The proposals have come after two months of near silence from Peña Nieto’s administration as huge protests over the students have roiled the country. Thousands of marchers have demonstrated repeatedly, calling for an end to both the violence and the collusion they say is rampant between politicians and organized crime.
The new plan seems designed not only to mollify the protesters but also to address the growing attention of those considering investing in Mexico’s newly opened energy sector to the issue of security.
The financial sector’s reaction appears positive, indicating the plan could boost Mexico’s credit rating and appease investors concerned about the costs that poor security and corruption could create.
“The administration has proposed a clear strategy to fight crime at the local level,” wrote Barclay’s in a Nov. 28 financial note. “This definitely has put things on the right track and demonstrates progress on such an important pending issue.”
But energy investors may not be looking too closely at the details of the new security plan, according to Ford Tanner, a Latin America energy analyst with IHS, an international consulting firm. Instead, their focus is more immediately fixed on the financial terms and rules for Mexico first oil and gas auction in mid-2015. These terms, which were released Thursday, will determine whether investment in Mexico makes financial sense for companies — at which point, security and other concerns will begin to be assessed.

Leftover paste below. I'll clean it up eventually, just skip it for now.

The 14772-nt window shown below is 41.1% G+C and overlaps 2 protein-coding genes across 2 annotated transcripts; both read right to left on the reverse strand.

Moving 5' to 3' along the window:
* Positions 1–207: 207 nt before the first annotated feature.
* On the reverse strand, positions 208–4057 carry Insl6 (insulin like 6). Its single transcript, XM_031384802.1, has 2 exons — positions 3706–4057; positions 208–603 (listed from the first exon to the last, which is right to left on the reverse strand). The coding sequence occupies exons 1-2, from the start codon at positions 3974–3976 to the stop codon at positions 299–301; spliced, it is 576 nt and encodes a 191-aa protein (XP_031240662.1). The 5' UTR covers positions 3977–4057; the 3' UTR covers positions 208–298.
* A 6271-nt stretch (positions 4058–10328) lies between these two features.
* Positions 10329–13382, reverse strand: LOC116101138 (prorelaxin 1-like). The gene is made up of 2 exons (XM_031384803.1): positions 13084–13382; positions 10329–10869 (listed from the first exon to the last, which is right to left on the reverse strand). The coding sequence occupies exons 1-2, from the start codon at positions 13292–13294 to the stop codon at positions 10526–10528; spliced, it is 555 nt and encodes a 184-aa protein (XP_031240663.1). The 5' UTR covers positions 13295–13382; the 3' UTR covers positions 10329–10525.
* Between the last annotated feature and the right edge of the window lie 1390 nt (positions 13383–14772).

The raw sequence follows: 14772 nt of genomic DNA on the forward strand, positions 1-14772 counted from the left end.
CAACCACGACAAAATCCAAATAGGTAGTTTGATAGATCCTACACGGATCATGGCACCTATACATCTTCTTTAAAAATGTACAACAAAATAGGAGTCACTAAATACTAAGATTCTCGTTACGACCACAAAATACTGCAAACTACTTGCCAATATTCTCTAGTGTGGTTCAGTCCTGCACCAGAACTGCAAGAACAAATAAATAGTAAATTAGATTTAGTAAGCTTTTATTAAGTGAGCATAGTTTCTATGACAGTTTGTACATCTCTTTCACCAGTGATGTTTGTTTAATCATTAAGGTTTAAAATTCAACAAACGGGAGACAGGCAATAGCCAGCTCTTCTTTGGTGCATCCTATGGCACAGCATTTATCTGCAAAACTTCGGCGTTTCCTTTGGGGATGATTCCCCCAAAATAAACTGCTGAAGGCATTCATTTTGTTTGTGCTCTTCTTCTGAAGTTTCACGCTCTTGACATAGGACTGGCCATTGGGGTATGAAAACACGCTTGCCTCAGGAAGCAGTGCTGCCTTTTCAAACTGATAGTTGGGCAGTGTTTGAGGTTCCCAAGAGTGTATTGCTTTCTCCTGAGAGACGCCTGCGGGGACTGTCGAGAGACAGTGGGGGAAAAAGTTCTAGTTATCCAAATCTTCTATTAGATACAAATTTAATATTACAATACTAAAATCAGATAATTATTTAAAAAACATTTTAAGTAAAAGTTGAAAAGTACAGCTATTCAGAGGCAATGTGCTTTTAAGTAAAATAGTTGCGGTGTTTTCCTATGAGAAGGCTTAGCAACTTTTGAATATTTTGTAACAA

Just how much security issues could increase costs for energy companies is still unknown, and their reaction to the proposal will depend largely on its ability to deliver results, according to David Enriquez, a Mexican energy attorney with Goodrich and Riquelme, an international law practice.
“They like the broad political message of collaboration between the federal government and states in terms of security,” he said. “But they need more specifics on what Pena Nieto’s security improvements would look like. I don’t think the market has properly internalized the details.”
Meanwhile, civil society groups decry other measures included in the proposal to introduce justice reforms, saying the country would be much better served if the government would focus on implementing justice reform measures from 2008.
On the federal level, the 2008 reforms are only halfway through their planned transition phase, with a great deal of work to be done. More work also remains on the state level, where reforms have been fully implemented in only four states, partly implemented in 20 and largely ignored in the remaining states, including Guerrero and others with terrible security and justice records.